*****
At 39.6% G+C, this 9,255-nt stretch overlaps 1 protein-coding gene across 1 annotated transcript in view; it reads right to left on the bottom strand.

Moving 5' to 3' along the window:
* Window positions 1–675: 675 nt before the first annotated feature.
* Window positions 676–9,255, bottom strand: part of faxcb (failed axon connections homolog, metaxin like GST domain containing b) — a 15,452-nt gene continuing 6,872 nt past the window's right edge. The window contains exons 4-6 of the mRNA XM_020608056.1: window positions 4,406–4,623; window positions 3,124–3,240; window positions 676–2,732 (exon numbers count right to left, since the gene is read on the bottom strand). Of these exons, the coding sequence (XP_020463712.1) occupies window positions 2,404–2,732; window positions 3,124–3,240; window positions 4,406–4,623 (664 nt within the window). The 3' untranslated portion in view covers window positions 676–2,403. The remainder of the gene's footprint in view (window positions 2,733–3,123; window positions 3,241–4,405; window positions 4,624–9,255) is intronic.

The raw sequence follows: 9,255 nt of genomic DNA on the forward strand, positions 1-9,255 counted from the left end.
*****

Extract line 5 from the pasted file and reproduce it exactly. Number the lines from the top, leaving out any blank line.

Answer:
The raw sequence follows: 9,255 nt of genomic DNA on the forward strand, positions 1-9,255 counted from the left end.